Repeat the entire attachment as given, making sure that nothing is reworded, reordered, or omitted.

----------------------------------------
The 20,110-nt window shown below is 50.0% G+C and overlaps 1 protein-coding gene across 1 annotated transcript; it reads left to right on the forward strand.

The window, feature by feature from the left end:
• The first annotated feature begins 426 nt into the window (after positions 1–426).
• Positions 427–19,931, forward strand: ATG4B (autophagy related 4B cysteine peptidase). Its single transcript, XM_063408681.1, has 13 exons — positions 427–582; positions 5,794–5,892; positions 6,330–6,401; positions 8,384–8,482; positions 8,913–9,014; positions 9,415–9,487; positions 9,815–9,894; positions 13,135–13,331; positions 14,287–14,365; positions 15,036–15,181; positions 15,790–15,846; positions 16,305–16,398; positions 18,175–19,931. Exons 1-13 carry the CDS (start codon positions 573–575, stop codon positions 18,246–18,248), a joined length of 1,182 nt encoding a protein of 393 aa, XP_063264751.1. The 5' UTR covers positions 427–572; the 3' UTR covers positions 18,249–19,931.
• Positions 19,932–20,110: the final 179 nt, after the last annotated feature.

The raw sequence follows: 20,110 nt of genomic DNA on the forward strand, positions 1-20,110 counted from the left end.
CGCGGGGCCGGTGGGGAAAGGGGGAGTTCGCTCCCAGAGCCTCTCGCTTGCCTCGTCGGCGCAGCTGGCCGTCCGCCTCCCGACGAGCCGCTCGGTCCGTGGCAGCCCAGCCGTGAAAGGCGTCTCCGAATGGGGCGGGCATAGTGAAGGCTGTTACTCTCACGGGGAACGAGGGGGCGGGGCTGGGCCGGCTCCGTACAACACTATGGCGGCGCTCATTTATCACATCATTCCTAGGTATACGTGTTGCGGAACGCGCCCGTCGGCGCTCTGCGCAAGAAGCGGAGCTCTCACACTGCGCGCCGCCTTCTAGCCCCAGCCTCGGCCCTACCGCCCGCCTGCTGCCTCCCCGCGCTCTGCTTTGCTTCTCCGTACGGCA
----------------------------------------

The 20,110-nt window shown below is 50.0% G+C and overlaps 1 protein-coding gene across 1 annotated transcript; it reads left to right on the forward strand.

The window, feature by feature from the left end:
• The first annotated feature begins 426 nt into the window (after positions 1–426).
• Positions 427–19,931, forward strand: ATG4B (autophagy related 4B cysteine peptidase). Its single transcript, XM_063408681.1, has 13 exons — positions 427–582; positions 5,794–5,892; positions 6,330–6,401; positions 8,384–8,482; positions 8,913–9,014; positions 9,415–9,487; positions 9,815–9,894; positions 13,135–13,331; positions 14,287–14,365; positions 15,036–15,181; positions 15,790–15,846; positions 16,305–16,398; positions 18,175–19,931. Exons 1-13 carry the CDS (start codon positions 573–575, stop codon positions 18,246–18,248), a joined length of 1,182 nt encoding a protein of 393 aa, XP_063264751.1. The 5' UTR covers positions 427–572; the 3' UTR covers positions 18,249–19,931.
• Positions 19,932–20,110: the final 179 nt, after the last annotated feature.

The raw sequence follows: 20,110 nt of genomic DNA on the forward strand, positions 1-20,110 counted from the left end.
CGCGGGGCCGGTGGGGAAAGGGGGAGTTCGCTCCCAGAGCCTCTCGCTTGCCTCGTCGGCGCAGCTGGCCGTCCGCCTCCCGACGAGCCGCTCGGTCCGTGGCAGCCCAGCCGTGAAAGGCGTCTCCGAATGGGGCGGGCATAGTGAAGGCTGTTACTCTCACGGGGAACGAGGGGGCGGGGCTGGGCCGGCTCCGTACAACACTATGGCGGCGCTCATTTATCACATCATTCCTAGGTATACGTGTTGCGGAACGCGCCCGTCGGCGCTCTGCGCAAGAAGCGGAGCTCTCACACTGCGCGCCGCCTTCTAGCCCCAGCCTCGGCCCTACCGCCCGCCTGCTGCCTCCCCGCGCTCTGCTTTGCTTCTCCGTACGGCA